Testosterone – What is it? How does it work? Why have it?

Testosterone – What is it? How does it work? Why have it?

What is it?

Testosterone is the hormone needed for male development and maintenance of secondary sexual characteristics and is essential for maintaining sperm production with its actions being broadly classified as androgenic and anabolic.

ANDROGENIC = influence sexual characteristics (extra muscle, deepening voice, body hair)

ANABOLIC = cellular action of building (tissue)

How does it work?

Testosterone biosynthesis occurs in the Leydig cells (in the testes) from cholesterol. Oestrogen contributes to the many actions of testosterone. Testosterone also acts as a prohormone that amplifies the effects of existing hormones. Circulating testosterone levels in men peak at around 7:00 and lower during the day and reach the lowest levels of about 60% by early evening.

Behaviour greatly affects testosterone production. Stress, depression and threatening behaviour from others lowers it.

Another interesting fact is androgens (testosterone and oestrogen) can be readily converted to oestrogens by an enzyme called aromatase which is active in lipid tissue (fatty tissue). Men with a high BMI due to fat have an increased risk of producing higher levels of oestrogen due to increased fatty tissue resulting in femising features when compared to leaner men.

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Why have it?

A fundamental role of testosterone is the maintenance of sperm production (spermatogenesis). About 120 million sperm are produced each day by a healthy young male. The activity of sperm increases with increasing temperature but this also shortens their life considerably.

Testosterone establishes and maintains the function of the adult male and maintains libido in the female. Testosterone is also needed for bone health (low levels cause osteoporosis), increases lean body mass, red blood cell production, effects electrolyte/water balance and growth of skeletal muscle. High levels of testosterone are needed for sperm production and only low levels are needed for sexual arousal and maintenance of secondary male characteristics.

The seminal vesicles and the prostate gland rely on testosterone for proper maintenance and function. These organs produce ejaculate and the nutrients needed for sperm to survive and swim to their target.

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Some issues involved with lowered testosterone levels include a lowered libido, failure of the male sexual organs to mature, erectile dysfunction, feminization, osteoporosis, moodiness and hot flushes.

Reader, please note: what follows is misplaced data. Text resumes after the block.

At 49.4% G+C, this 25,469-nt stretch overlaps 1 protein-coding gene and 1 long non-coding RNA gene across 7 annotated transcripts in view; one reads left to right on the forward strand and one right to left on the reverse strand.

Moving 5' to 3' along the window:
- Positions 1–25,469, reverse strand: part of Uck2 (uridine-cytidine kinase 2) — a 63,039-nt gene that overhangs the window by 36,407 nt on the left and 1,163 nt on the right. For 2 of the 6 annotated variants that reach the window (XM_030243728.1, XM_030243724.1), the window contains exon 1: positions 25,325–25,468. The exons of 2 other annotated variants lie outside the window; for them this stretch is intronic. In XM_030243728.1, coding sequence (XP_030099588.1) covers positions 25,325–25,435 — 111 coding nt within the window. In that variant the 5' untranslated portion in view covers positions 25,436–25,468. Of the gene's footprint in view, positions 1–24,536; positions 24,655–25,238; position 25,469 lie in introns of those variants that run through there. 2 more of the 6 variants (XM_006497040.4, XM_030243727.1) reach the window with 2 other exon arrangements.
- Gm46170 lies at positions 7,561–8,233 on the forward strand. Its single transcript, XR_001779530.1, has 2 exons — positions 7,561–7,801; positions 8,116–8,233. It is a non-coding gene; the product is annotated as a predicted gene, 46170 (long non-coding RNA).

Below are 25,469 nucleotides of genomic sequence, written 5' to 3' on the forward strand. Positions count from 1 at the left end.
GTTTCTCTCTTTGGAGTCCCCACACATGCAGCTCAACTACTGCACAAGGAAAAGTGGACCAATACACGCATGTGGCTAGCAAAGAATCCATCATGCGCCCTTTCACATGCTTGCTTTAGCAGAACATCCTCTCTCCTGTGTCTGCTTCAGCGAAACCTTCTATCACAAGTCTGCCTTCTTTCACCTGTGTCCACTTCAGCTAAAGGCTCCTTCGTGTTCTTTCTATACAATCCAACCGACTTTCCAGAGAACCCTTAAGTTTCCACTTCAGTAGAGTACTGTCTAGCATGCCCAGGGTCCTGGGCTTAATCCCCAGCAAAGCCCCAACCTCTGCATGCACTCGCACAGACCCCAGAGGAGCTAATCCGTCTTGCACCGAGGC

Gynaecomastia is breast enlargement in males that occurs through abnormal internal or external oestrogen sources such as having too much fat tissue or a diet high in plant estrogens i.e. soya. Gynaecomastia sometimes occurs in ageing men, which may be because of an increasing oestrogen/ androgen ratio in the blood. Gynaecomastia can also be stimulated by smoking cannabis, which is known to decrease testosterone synthesis and to drive down libido.

The prostate gland depends on testosterone for proper functioning. Prostate cancer is dependant on testosterone which acts upon the cancer cells causing expression.

Androgens can be used relieve hypogonadism (low levels of testosterone secretion due to genetics) but, for most men, usage would come in the form of anabolic androgenic steroids (AAS’s). AAS’s are usually taken to help improve body image through increasing muscle mass along with enhanced endurance and recovery. These benefits are short lived as aggression, testicular atrophy (since the body is getting testosterone in higher doses they wither away) and infertility are risks of prolonged use and abuse. Liver damage can also occur when taking AAS’s orally increasing risk of liver cancer.

What can you do to help boost testosterone levels?

  • Physical work
  • Regular weight training that involves
    • explosive movements
    • recruitment of large muscle groups
    • 60 – 90 second rest periods (try varying within the same session)
  • Lactic acid production – feeling the burn is good for you!
  • Follow a concurrent training program – both endurance & strength training
  • States of fasting/semi-fasting
  • Psychological factors – keeping stress at bay, preventing confrontations
  • Sexual desire – Improve fertility by wearing looser clothing and avoiding hot baths

Testosterone is very important in keeping us men virile and healthy. By ensuring you do the above, along with a varied and nutrient dense diet, and getting check ups if you have any concerns regarding your manly parts you should feel energised, strong and positive to tackle what life throws at you!



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Hinson, J. (2010). The endocrine system: basic science and clinical conditions (2nd ed.). Edinburgh ; New York: Churchill Livingstone/Elsevier

Marieb, E. N. (2013). Human anatomy & physiology (9th ed.). Boston: Pearson

Mirghani, S. J., Alinejad, H. A., Azarbayjani, M. A., Mazidi, A., & Mirghani, S. A. (2014). Influence of strength, endurance and concurrent training on the lipid profile and blood testosterone and cortisol response in young male wrestlers. Baltic Journal Of Health & Physical Activity, 6(1), 7-16.

Stanković, A., Đorđević-Nikić, M., Kukić, F., Petrović, M., Cvijanović, N., & Todorović, N. (2013). THE EFFECT OF STRENGTH TRAINING ON THE TESTOSTERONE LEVEL IN MEN. Physical Culture / Fizicka Kultura, 67(2), 157-166.

Wardlaw, G. M. (2013). Wardlaw’s perspectives in nutrition (9th ed.). New York: McGraw-Hill

I'm currently studying a Bachelor in Health Science - Nutritional Medicine with a background in dance and fitness. I believe sharing knowledge is the key. I hope my love for food, fitness and well-being along with my studies helps you in finding something useful. Enjoy!

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